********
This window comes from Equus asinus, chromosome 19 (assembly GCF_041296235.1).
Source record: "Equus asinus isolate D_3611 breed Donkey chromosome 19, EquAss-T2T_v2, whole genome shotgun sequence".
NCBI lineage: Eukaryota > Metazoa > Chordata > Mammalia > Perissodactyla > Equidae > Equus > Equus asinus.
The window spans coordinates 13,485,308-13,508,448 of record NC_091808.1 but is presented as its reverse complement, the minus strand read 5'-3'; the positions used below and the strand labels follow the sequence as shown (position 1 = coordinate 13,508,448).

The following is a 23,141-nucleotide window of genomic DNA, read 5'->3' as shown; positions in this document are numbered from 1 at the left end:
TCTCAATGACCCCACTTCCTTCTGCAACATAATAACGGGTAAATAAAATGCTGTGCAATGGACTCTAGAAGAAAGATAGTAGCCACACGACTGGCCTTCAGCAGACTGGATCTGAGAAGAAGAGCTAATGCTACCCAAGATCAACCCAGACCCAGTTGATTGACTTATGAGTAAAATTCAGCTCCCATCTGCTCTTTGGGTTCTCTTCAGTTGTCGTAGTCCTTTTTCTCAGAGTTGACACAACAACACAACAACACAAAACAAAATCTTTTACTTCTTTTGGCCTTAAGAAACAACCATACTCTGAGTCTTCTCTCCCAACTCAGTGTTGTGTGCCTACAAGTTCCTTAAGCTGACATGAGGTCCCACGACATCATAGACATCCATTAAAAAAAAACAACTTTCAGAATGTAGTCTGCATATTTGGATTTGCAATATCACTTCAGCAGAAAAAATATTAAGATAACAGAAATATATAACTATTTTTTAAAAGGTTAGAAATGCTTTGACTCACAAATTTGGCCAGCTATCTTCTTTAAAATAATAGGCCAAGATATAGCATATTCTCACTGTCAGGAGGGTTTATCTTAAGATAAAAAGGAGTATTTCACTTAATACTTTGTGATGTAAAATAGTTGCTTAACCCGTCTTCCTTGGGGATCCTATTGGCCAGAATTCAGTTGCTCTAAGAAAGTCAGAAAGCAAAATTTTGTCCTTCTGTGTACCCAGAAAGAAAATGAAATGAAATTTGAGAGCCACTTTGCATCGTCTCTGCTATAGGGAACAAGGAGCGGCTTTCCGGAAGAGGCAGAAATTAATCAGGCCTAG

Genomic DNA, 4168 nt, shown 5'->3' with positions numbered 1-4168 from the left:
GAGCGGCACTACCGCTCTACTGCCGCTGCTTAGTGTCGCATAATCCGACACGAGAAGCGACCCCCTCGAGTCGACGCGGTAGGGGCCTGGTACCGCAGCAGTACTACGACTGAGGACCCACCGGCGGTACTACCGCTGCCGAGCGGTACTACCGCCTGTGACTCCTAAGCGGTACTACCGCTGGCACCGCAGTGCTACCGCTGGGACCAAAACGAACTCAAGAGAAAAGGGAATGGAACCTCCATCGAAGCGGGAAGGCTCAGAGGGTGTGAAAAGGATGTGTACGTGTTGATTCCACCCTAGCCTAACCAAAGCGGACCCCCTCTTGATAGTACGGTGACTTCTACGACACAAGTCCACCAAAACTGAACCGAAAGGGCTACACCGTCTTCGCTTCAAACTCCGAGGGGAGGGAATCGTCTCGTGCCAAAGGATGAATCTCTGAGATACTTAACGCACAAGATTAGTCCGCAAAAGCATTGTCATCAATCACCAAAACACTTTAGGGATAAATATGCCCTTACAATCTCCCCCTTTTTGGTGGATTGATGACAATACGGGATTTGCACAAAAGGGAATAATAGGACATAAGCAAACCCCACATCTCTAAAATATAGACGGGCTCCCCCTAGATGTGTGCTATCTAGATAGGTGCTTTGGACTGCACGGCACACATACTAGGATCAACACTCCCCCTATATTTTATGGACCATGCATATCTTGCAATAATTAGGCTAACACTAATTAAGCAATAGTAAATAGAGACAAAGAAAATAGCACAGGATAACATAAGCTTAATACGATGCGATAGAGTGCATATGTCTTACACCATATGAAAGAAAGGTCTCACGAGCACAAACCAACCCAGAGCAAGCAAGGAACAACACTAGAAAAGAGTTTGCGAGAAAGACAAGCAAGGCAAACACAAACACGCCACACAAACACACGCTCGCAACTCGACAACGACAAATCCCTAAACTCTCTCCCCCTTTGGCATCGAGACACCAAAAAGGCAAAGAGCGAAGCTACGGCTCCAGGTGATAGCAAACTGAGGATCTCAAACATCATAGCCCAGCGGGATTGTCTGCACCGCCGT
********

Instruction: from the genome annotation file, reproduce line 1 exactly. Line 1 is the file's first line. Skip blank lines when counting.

This window comes from Equus asinus, chromosome 19 (assembly GCF_041296235.1).